2. The first defendant had two wives- the third plaintiff (the first wife) and the fourth defendant (the second wife). The first defendant had two children from the first wife, the third plaintiff, namely, the first and second plaintiffs; and another two children from his second wife, the fourth defendant namely, the second and third defendant.
3. The plaintiffs (first wife and her two children) had filed a suit for partition and separate possession against the defendants for their 1/4th share each with respect to ancestral property which had been given to the first defendant by way of grant. The plaintiffs contended that the first defendant had married the fourth defendant while his first marriage was subsisting and, therefore, the children born in the said second marriage would not be entitled to any share in the ancestral property of the first defendant as they were not coparceners.
4. However, the defendants contended that the properties were not ancestral properties at all but were self-acquired properties, except for one property which was ancestral. Further, the first defendant also contended that it was the fourth defendant who was his legally wedded wife, and not the third plaintiff and that the plaintiffs had no right to claim partition. Further, the first defendant also alleged that an oral partition had already taken place earlier.
5. The Trial Court, by its judgment and order dated 28.7.2005, held that the first defendant had not been able to prove oral partition nor that he had divorced the third plaintiff. The second marriage of the first defendant with the fourth defendant was found to be void, as it had been conducted while his first marriage was still legally subsisting. Thus, the Trial Court held that the third plaintiff was the legally wedded wife of the first defendant and thus was entitled to claim partition. Further, the properties were not self- acquired but ancestral properties and, therefore, the plaintiffs were entitled to claim partition of the suit properties. The plaintiffs and the first defendant were held entitled to 1/4th share each in all the suit properties.
6. Aggrieved, the defendants filed an appeal against the judgment of the Trial Court. The First Appellate Court, vide order dated 23.11.2005, re- appreciated the entire evidence on record and affirmed the findings of the Trial Court that the suit properties were ancestral properties and that the third plaintiff was the legally wedded wife of the first defendant, whose marriage with the fourth defendant was void and thus children from such marriage were illegitimate. However, the Appellate Court reversed the findings of the Trial Court that illegitimate children had no right to a share in the coparcenary property by relying on a judgment of the Division Bench of the Karnataka High Court in Smt. Sarojamma & Ors. v. Smt. Neelamma & Ors., [ILR 2005 Kar 3293].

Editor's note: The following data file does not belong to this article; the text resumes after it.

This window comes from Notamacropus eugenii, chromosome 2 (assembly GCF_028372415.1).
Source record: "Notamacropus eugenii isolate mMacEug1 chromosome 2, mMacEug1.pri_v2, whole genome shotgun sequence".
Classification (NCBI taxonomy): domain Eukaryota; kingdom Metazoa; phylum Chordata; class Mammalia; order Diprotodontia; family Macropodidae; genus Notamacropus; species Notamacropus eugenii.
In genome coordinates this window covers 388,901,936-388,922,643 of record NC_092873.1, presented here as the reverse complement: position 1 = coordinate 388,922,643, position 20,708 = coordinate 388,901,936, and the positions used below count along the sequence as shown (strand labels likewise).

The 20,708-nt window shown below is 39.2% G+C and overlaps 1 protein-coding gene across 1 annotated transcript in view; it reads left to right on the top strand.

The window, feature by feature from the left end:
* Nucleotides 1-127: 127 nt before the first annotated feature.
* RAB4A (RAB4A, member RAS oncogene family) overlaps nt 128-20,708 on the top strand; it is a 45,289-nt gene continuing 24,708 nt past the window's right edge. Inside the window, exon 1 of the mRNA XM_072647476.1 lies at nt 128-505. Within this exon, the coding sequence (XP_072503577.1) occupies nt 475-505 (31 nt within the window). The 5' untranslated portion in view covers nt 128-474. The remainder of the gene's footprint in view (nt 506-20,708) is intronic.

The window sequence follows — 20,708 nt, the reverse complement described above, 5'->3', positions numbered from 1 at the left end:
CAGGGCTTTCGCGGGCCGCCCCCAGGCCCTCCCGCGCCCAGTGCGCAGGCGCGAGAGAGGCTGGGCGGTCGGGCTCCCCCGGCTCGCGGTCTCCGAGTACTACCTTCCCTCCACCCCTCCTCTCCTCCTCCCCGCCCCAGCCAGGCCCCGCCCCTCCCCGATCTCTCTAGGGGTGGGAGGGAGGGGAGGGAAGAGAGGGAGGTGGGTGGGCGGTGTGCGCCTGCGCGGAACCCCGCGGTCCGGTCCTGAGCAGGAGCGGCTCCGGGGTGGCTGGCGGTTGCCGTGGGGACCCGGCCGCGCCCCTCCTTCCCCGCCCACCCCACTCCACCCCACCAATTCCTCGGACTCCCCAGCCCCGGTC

7. The Appellate Court held that children born from a void marriage were to be treated at par with coparceners and they were also entitled to the joint family properties of the first defendant. Accordingly, the Appellate Court held that the plaintiffs, along with the first, second and third defendants were entitled to equal share of 1/6th each in the ancestral properties.
8. The plaintiffs, being aggrieved by the said judgment of the Appellate Court, preferred a second appeal before the High Court of Karnataka. The substantial questions of law before the High Court were:
"(a) Whether the illegitimate children born out of void marriage are regarded as coparceners by virtue of the amendment to the Hindu Marriage Act, 1956?
(b) At a partition between the coparceners whether they are entitled to a share in the said properties?"
9. The High Court stated that the said questions were no more res integra and had been considered in the judgment of Sri Kenchegowda v. K.B. Krishnappa & Ors., [ILR 2008 Kar 3453]. It observed that both the lower courts had concurrently concluded that the fourth defendant was the second wife of the first defendant. Therefore, the second and third defendants were illegitimate children from a void marriage. Section 16(3) of the Hindu Marriage Act makes it clear that illegitimate children only had the right to the property of their parents and no one else. As the first and second plaintiffs were the legitimate children of the first defendant they constituted a coparcenary and were entitled to the suit properties, which were coparcenary properties. They also had a right to claim partition against the other coparcener and thus their suit for partition against the first defendant was maintainable. However, the second and third defendants were not entitled to a share of the coparcenary property by birth but were only entitled to the separate property of their father, the first defendant. The High Court observed that upon partition, when the first defendant got his share on partition, then the second and third defendants would be entitled to such share on his dying intestate, but during his lifetime they would have no right to the said property. Hence, the High Court allowed the appeal and held that the first plaintiff, second plaintiff and the first defendant would be entitled to 1/3rd share each in the suit properties. The claim of the third plaintiff and the second, third and fourth defendants in the suit property was rejected.
10. As a result, the second and third defendants (present appellants) filed the present appeal.
11. The question which crops up in the facts of this case is whether illegitimate children are entitled to a share in the coparcenary property or whether their share is limited only to the self- acquired property of their parents under Section 16(3) of the Hindu Marriage Act?
12. Section 16(3) of the Hindu Marriage Act, 1955 reads as follows:
"16. Legitimacy of children of void and voidable marriages-